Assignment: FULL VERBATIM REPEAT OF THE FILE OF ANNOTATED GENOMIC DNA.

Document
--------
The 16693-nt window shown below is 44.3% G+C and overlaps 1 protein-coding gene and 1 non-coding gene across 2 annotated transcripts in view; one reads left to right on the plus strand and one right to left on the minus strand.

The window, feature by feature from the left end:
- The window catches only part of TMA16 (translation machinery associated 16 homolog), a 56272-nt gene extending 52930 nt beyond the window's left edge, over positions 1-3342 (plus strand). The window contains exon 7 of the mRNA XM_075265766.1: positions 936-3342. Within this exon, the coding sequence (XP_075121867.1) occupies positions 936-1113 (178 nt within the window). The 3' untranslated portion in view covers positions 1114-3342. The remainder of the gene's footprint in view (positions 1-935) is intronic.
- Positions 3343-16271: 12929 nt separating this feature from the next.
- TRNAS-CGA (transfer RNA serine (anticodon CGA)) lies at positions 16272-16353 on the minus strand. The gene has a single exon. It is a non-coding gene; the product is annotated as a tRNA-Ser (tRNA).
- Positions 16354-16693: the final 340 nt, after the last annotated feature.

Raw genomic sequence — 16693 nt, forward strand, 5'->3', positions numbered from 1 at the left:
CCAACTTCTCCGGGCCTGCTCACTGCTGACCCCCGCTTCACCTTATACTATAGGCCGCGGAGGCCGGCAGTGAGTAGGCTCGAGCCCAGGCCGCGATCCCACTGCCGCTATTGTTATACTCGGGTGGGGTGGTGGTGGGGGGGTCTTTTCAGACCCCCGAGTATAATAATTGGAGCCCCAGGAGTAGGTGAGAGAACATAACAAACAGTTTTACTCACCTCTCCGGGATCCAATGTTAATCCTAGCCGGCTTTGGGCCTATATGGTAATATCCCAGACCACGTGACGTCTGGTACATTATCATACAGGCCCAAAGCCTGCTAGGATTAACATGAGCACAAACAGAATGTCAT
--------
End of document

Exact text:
The 16693-nt window shown below is 44.3% G+C and overlaps 1 protein-coding gene and 1 non-coding gene across 2 annotated transcripts in view; one reads left to right on the plus strand and one right to left on the minus strand.

The window, feature by feature from the left end:
- The window catches only part of TMA16 (translation machinery associated 16 homolog), a 56272-nt gene extending 52930 nt beyond the window's left edge, over positions 1-3342 (plus strand). The window contains exon 7 of the mRNA XM_075265766.1: positions 936-3342. Within this exon, the coding sequence (XP_075121867.1) occupies positions 936-1113 (178 nt within the window). The 3' untranslated portion in view covers positions 1114-3342. The remainder of the gene's footprint in view (positions 1-935) is intronic.
- Positions 3343-16271: 12929 nt separating this feature from the next.
- TRNAS-CGA (transfer RNA serine (anticodon CGA)) lies at positions 16272-16353 on the minus strand. The gene has a single exon. It is a non-coding gene; the product is annotated as a tRNA-Ser (tRNA).
- Positions 16354-16693: the final 340 nt, after the last annotated feature.

Raw genomic sequence — 16693 nt, forward strand, 5'->3', positions numbered from 1 at the left:
CCAACTTCTCCGGGCCTGCTCACTGCTGACCCCCGCTTCACCTTATACTATAGGCCGCGGAGGCCGGCAGTGAGTAGGCTCGAGCCCAGGCCGCGATCCCACTGCCGCTATTGTTATACTCGGGTGGGGTGGTGGTGGGGGGGTCTTTTCAGACCCCCGAGTATAATAATTGGAGCCCCAGGAGTAGGTGAGAGAACATAACAAACAGTTTTACTCACCTCTCCGGGATCCAATGTTAATCCTAGCCGGCTTTGGGCCTATATGGTAATATCCCAGACCACGTGACGTCTGGTACATTATCATACAGGCCCAAAGCCTGCTAGGATTAACATGAGCACAAACAGAATGTCAT